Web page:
Retraction Watch

Tracking retractions as a window into the scientific process

Physics journal removes study for breach of confidentiality

with one comment

applied-physics-lettersA physics journal has retracted a 2016 study after learning that the author published it without the knowledge or permission of the funder, which had a confidentiality agreement in place for the work.

According to the retraction notice in Applied Physics Letters, the paper also lifted content from other researchers without due credit. Given the “legal issue” associated with the breach of confidentiality, the journal has decided to remove the paper entirely. 

Here’s the retraction notice:

The Editor and publisher have retracted the referenced publication.1 This action is taken because the paper includes ideas, processes, and results of colleagues without giving them proper credit. In addition, the work was covered under a confidentiality agreement with a funding organization, published without the organization’s knowledge or permission, and without acknowledging the source of the funding. Because of the latter legal issue, the electronic version of the paper has been removed from the website.

The original paper, “Manipulating fluorescence color and intensity with regular metal nanoparticle-based composite materials,” was published in February.

According to the study, its sole listed author, Andrey G. Nikitin, is affiliated with Aix-Marseille University (AMU) in France and Al-Farabi Kazakh National University in Almaty, Kazakhstan.

Our email to Nikitin’s AMU email address bounced; we couldn’t find any other contact details for Nikitin.

Guidelines from the Committee on Publication Ethics suggest that retracted papers should not be removed completely; a spokesperson from the American Institute of Physics, which publishes Applied Physics Letters, reiterated the reasons for retraction listed in the notice, and added:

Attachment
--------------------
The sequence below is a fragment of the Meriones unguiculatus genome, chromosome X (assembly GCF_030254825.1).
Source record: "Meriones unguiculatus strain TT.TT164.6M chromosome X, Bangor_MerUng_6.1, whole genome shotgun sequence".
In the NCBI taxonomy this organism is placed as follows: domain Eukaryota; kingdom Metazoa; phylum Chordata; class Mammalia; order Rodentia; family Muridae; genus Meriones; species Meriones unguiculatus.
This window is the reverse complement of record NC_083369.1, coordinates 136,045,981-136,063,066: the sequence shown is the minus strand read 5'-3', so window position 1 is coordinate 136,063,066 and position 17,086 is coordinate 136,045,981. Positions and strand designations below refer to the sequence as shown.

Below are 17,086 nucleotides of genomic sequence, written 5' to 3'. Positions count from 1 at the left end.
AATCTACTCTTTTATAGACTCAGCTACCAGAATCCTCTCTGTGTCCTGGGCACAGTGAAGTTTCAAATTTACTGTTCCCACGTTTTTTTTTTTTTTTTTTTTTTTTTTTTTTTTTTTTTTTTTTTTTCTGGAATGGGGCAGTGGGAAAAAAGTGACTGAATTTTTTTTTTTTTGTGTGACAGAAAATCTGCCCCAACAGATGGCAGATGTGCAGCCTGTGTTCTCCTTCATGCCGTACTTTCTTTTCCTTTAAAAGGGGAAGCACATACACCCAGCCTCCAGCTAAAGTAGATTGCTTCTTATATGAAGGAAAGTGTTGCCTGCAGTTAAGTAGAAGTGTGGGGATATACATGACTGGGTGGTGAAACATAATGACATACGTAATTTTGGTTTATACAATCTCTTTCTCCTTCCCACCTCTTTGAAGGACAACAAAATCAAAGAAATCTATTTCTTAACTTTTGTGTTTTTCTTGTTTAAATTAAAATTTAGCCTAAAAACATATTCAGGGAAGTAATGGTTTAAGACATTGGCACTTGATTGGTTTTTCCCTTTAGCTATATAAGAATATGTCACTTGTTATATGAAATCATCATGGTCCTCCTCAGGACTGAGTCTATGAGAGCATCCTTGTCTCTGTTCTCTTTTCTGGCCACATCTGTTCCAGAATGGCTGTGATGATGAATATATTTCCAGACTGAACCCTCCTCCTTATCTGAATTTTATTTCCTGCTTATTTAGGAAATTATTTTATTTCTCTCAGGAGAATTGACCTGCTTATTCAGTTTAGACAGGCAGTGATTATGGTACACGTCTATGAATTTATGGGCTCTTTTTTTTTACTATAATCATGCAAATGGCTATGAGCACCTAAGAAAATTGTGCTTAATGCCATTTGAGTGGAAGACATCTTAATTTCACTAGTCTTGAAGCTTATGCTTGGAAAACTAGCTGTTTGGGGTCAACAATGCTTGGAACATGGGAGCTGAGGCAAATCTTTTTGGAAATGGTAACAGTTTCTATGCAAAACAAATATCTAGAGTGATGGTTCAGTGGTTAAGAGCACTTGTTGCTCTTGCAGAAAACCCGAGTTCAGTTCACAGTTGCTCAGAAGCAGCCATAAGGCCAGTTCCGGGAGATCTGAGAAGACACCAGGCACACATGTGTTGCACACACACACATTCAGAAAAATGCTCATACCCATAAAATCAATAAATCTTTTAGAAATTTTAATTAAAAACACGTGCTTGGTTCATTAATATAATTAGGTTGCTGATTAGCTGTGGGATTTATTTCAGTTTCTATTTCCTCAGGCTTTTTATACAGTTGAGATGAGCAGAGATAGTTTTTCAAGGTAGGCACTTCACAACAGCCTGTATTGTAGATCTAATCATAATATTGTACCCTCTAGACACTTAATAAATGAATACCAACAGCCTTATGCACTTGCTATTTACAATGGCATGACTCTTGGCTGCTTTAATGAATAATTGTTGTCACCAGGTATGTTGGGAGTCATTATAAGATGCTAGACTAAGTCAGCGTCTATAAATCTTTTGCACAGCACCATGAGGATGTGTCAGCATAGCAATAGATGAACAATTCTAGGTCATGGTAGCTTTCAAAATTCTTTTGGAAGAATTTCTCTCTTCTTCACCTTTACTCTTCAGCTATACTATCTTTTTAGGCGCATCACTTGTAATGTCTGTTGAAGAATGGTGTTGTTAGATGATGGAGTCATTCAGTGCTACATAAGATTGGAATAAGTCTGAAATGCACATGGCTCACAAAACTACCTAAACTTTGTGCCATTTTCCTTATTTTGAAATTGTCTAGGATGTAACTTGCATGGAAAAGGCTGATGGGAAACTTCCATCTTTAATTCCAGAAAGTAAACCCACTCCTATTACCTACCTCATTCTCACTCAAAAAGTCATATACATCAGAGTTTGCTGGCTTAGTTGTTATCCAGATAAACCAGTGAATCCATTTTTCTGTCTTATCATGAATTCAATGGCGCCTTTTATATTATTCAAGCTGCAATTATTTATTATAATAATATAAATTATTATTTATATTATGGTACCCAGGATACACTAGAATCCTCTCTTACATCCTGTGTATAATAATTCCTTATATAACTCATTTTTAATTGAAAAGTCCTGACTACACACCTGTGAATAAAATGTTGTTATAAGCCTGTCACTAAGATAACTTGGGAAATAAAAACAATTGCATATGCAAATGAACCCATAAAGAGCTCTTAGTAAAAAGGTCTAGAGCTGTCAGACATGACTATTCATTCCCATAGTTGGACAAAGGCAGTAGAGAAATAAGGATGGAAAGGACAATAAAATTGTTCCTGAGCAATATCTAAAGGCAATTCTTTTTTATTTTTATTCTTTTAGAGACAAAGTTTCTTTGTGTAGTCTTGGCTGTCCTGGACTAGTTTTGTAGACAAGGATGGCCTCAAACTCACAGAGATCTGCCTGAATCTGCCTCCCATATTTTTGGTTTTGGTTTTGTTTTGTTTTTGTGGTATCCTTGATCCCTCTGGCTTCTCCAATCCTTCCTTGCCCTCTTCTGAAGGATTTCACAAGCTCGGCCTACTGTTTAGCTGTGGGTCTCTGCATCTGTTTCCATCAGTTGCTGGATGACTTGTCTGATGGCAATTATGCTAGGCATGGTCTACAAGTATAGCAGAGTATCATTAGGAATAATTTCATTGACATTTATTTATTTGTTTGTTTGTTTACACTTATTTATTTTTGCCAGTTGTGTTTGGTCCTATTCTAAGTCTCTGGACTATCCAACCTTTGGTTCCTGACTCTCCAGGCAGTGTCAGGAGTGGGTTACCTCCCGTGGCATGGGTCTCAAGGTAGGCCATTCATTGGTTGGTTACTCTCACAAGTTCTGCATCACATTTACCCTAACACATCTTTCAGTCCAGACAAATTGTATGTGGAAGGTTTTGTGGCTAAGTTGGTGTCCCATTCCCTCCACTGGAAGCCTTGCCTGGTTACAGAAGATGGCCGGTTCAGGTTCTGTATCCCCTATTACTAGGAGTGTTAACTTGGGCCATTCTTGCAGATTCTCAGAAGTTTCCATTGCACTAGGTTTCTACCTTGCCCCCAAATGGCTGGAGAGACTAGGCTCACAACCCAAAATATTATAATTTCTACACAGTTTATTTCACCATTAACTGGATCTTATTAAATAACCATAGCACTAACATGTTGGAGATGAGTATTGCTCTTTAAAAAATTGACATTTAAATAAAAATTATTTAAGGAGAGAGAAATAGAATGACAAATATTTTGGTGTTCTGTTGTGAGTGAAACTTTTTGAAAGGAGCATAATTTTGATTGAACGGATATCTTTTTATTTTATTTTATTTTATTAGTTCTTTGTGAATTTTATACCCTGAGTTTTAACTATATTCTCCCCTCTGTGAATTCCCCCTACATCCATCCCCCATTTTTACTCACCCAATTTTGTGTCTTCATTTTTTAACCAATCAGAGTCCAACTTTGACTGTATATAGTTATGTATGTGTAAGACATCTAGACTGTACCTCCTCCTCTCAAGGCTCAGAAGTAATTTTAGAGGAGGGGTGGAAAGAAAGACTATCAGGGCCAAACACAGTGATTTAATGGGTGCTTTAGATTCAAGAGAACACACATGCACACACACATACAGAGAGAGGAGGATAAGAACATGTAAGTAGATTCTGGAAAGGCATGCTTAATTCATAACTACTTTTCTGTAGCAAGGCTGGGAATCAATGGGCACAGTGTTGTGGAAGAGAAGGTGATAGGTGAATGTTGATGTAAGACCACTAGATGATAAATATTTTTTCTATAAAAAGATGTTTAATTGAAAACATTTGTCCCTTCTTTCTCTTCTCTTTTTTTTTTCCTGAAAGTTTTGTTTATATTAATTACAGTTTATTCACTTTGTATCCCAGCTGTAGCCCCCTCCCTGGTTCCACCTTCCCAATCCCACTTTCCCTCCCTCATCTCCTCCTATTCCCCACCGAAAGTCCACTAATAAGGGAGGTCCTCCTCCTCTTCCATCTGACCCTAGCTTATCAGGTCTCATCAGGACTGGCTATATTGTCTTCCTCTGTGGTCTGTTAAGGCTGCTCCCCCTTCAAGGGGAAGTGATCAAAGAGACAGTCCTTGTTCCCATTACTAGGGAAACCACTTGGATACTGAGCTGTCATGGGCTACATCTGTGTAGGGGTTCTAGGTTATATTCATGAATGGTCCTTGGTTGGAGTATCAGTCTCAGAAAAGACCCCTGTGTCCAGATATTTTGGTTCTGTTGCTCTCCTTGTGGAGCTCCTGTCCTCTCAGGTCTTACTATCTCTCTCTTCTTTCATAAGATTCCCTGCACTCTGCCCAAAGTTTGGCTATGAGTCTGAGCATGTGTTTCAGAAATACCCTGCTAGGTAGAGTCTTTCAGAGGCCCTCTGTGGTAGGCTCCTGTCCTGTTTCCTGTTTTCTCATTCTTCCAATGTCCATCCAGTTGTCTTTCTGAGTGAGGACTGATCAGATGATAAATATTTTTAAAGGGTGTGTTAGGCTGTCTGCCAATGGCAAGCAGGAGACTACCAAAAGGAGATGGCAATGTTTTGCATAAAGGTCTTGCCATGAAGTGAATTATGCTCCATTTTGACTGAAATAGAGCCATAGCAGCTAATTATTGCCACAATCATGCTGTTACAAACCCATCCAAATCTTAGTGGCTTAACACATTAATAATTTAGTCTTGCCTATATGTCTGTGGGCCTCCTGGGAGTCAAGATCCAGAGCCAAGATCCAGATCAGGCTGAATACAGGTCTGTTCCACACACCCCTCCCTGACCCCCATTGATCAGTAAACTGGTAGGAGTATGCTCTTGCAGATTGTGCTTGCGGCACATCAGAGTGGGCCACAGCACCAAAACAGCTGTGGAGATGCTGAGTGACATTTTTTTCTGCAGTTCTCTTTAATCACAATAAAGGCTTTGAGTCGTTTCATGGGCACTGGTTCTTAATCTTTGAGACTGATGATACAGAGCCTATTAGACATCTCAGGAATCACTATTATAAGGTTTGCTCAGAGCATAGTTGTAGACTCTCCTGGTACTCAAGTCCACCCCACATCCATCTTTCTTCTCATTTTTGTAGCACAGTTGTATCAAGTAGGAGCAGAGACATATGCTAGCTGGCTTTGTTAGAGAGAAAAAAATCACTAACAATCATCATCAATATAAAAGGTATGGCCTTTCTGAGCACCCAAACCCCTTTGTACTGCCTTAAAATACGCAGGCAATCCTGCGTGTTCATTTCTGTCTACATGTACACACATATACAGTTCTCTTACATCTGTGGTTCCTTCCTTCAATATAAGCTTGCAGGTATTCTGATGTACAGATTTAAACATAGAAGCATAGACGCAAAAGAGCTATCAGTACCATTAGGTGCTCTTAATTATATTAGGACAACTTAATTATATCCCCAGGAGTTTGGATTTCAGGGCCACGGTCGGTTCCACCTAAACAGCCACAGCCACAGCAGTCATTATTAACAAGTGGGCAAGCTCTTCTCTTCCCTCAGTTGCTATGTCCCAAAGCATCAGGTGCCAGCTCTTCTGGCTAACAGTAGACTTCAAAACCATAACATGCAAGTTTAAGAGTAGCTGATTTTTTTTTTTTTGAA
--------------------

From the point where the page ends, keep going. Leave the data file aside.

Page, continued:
As a general rule, when papers are retracted, the decision to do so is made jointly by our journal editors and management staff at AIP Publishing. Specific decisions are made on a case-by-case basis after carefully reviewing the facts, and any actions taken always strictly adhere to our existing retraction policy.

We’ve asked the spokesperson to reveal the name of the funder in question, and will update the post if we hear back.

Hat tip: Rolf Degen

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Comments
  • Kevin Lehmann June 15, 2017 at 9:27 am

    I believe that to publish without permission of a funder is a private issue between the author and the funder and journals should not take down a paper over it. After all, in some cases funders try to bury results unfavorable to them or their products, in which case it is often in the public interest for the results to be published.

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